10 New Vehicles Join the American Electric Car Race
Those who craft their identity around driving the most esoteric electric car may be having a frustrating year. Teslas are basically Chevys now. Hummers are borderline ho-hum. The coolest, or at least most current, neighbors at the cookout are bragging about their VinFast.
The recent product blitz, however, is still at the margins of the market. EVs accounted for 7.3% of new-car sales in the US in the second quarter, according to S&P Global. And most of the new vehicles are either luxury sleds or models from startups with little manufacturing track record.
To learn more about all of the models currently available in the US, check out Bloomberg Green’s Electric Car Ratings. Here’s a look at what’s on offer as of this year.
German brands that make up the heart of the luxury segment continue to flood the zone on EVs. BMW is now shipping the i5 and larger i7 – two electric sedans that join the i4, its starter electric car, and its iX electric SUV, which debuted in late 2021.
With the i5, BMW is aiming for a Goldilocks sedan. It goes 295 miles on a charge — a little farther than the base model i4 — and carries a bit more stuff. Of course, it costs a bit more, too ($66,800).
The i7 climbs even higher up the socioeconomic hill. It commands $105,700, which buys a massive battery good for 321 miles, as well as a host of opulent details, like a sunroof veined with an LED light show.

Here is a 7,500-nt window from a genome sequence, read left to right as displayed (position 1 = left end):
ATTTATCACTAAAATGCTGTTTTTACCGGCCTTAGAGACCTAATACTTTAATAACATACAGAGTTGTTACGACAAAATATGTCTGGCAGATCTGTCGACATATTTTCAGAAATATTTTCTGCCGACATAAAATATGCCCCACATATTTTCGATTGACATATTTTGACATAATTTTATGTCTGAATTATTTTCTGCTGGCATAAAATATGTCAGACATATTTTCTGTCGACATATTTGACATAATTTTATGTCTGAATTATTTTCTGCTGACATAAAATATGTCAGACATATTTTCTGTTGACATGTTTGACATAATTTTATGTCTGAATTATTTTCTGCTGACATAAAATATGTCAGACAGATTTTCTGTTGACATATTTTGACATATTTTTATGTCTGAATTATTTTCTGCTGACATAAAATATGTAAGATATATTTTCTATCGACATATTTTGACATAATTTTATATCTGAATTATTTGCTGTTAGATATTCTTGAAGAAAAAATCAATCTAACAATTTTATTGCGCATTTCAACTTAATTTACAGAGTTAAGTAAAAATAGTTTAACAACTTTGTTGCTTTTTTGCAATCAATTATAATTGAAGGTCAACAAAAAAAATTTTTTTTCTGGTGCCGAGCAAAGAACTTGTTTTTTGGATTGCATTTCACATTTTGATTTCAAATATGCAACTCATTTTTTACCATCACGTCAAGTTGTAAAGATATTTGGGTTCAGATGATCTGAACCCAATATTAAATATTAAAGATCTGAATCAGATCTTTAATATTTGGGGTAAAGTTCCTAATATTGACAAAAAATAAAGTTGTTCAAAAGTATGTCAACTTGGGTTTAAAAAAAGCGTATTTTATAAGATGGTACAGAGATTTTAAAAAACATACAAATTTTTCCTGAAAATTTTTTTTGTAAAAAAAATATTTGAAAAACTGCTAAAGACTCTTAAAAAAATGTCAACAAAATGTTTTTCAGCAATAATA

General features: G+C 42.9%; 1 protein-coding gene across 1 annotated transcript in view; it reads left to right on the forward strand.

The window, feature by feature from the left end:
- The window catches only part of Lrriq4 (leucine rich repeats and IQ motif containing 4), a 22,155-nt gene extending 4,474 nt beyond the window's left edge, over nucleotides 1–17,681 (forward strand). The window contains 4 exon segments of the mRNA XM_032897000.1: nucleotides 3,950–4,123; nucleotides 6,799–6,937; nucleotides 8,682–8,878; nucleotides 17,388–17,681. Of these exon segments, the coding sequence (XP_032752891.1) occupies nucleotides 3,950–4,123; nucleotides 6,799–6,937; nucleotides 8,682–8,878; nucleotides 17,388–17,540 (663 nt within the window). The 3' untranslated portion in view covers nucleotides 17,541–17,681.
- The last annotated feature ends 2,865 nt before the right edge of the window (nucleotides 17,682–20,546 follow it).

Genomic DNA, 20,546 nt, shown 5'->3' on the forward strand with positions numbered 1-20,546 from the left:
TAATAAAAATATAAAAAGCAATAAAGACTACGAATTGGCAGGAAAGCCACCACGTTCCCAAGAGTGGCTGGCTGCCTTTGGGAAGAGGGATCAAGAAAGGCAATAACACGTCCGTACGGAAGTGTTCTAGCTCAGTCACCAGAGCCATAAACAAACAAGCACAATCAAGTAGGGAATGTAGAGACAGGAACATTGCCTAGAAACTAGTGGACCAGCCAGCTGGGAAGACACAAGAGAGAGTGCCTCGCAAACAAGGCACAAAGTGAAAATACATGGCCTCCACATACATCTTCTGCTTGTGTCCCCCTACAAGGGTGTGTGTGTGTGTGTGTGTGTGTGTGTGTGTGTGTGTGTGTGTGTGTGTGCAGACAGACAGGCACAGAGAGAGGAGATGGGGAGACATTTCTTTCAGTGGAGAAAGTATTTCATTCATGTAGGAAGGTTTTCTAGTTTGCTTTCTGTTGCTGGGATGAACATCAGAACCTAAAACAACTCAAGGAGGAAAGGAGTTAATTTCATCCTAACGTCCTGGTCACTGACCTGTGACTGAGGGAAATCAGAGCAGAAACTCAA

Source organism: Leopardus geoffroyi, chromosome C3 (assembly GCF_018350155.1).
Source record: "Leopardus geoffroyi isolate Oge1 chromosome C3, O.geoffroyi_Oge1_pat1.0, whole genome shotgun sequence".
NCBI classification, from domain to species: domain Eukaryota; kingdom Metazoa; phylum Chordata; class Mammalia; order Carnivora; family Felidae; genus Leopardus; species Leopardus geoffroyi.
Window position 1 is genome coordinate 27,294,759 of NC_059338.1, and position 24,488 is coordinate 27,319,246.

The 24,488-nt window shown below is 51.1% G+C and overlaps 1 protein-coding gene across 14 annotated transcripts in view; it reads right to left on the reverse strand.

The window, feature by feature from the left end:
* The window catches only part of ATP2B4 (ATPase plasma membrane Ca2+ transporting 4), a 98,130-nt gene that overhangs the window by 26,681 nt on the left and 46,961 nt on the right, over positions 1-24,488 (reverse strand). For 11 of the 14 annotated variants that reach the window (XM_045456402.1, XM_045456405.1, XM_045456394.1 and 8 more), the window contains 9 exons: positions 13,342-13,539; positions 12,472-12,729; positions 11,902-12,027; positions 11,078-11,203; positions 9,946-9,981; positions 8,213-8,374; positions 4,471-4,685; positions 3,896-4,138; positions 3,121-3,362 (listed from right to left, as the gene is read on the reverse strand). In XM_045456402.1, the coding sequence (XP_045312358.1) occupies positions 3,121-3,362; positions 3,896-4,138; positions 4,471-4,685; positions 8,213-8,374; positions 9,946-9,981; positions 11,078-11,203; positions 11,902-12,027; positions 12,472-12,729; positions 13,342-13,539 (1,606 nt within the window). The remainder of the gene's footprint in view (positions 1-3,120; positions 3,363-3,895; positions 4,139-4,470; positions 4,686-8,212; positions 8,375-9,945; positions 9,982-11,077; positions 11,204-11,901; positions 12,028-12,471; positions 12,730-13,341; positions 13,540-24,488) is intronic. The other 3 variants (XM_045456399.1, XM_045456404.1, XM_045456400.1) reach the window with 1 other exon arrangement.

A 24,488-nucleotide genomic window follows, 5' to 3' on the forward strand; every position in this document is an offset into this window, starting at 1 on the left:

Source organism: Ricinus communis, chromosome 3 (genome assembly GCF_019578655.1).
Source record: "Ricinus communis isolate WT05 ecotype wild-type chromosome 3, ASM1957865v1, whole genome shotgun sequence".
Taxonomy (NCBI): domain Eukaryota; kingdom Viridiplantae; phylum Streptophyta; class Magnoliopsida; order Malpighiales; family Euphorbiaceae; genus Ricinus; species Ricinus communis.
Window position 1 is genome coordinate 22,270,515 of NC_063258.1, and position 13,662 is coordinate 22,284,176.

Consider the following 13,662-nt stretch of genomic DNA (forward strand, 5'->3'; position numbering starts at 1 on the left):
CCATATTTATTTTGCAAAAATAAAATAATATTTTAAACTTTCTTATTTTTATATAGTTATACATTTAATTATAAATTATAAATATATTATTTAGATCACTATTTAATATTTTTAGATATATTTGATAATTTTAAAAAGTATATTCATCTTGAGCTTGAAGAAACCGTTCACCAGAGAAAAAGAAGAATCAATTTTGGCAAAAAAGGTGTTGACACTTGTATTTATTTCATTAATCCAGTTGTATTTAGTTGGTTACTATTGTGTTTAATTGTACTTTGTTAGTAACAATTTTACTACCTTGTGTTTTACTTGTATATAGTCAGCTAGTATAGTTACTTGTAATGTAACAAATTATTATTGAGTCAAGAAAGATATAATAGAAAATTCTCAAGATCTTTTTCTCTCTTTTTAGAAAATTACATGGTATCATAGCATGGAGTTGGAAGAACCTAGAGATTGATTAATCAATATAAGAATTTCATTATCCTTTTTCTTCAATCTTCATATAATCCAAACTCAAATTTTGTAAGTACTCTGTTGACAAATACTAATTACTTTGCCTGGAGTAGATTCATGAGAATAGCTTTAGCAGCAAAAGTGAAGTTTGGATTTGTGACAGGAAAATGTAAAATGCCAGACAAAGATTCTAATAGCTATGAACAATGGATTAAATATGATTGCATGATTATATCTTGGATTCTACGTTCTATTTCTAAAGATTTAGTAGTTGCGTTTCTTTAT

Mercedes EQE SUV | The Peoples’ Benz
Mercedes is staying a step ahead with the launch of the EQE SUV, its fifth fully electric US model. (That makes three SUVs and two sedans, for those keeping score.) Starting at $77,900, the EQE SUV is essentially the electric version of the Mercedes GLE, one of the brand’s top-selling models.
The EQE’s bulbous body can go 279 miles on a charge, sacrificing a little range compared with the sedan version. But its interior offers the same spaceship vibes, with accent lighting that pulses in step with the accelerator and a massive center screen that overlays direction on a live video feed of the road ahead.
Audi Q8 e-tron and e-tron Sportback | The Young Adults
In another indicator of the EV market maturing, Audi is ditching its seminal e-tron, a midsize SUV, in favor of a more segmented product line.
The company already has the Q4 e-tron, an entry-level SUV, and now it’s slotting the Q8 and e-tron Sportback above it — two larger, swankier Costco-capable cruisers. They are essentially the same vehicle, but the roofline on the Sportback swoops down to the rear of the car, making for a more sporty silhouette and more slippery aerodynamics.
Both models come with a hefty 114 kWh battery and price tags starting at $74,400. That’s a lot of money, even in today’s auto market, but is also in line with what Audi charges for its gas-powered Q8s, yet another sign of maturity in the EV market.
Genesis Electrified GV70 | The Looker
Genesis has taken the shortcut to battery power, simply swapping out the guts of some of its gas models. The Electrified GV70 is the latest such exercise, making for a sportier, quieter version of its midsize SUV.